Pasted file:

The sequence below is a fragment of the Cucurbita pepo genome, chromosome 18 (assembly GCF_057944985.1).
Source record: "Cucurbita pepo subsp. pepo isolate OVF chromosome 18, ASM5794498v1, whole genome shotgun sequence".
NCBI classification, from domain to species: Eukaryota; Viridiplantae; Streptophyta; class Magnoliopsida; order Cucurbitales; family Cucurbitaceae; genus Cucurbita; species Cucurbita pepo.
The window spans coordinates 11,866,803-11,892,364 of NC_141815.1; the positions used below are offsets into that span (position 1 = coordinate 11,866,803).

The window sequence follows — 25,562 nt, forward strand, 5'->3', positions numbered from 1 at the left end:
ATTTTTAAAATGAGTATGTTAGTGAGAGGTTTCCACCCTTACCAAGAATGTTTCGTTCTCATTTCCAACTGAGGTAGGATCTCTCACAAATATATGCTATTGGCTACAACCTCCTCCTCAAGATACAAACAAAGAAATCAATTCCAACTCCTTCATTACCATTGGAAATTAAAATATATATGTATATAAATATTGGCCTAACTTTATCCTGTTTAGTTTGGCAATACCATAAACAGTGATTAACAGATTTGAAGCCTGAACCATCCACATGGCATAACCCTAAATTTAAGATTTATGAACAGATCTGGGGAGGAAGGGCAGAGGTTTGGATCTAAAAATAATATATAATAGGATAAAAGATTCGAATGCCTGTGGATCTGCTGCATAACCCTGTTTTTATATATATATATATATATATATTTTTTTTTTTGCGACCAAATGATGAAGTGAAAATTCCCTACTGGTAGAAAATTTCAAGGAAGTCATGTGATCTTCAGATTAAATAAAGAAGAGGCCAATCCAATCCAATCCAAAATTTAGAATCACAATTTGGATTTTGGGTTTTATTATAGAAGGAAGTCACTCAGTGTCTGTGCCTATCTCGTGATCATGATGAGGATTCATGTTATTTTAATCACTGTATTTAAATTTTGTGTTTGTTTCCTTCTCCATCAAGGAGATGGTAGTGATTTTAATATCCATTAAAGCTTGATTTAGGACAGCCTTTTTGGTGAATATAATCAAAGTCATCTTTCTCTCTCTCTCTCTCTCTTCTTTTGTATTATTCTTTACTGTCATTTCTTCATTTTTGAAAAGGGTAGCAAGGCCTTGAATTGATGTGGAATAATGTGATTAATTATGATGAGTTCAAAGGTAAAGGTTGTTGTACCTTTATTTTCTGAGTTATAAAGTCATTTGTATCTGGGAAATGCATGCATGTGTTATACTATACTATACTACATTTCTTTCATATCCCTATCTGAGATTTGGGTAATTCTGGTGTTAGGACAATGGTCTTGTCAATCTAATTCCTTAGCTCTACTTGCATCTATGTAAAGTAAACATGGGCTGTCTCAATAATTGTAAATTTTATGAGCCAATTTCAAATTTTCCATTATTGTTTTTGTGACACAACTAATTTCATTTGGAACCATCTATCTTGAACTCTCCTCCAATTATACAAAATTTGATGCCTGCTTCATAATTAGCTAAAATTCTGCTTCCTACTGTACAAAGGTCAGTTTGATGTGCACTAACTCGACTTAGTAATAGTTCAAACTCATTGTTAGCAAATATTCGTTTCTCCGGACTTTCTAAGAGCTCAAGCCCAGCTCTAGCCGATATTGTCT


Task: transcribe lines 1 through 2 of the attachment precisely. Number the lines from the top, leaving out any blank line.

The sequence below is a fragment of the Cucurbita pepo genome, chromosome 18 (assembly GCF_057944985.1).
Source record: "Cucurbita pepo subsp. pepo isolate OVF chromosome 18, ASM5794498v1, whole genome shotgun sequence".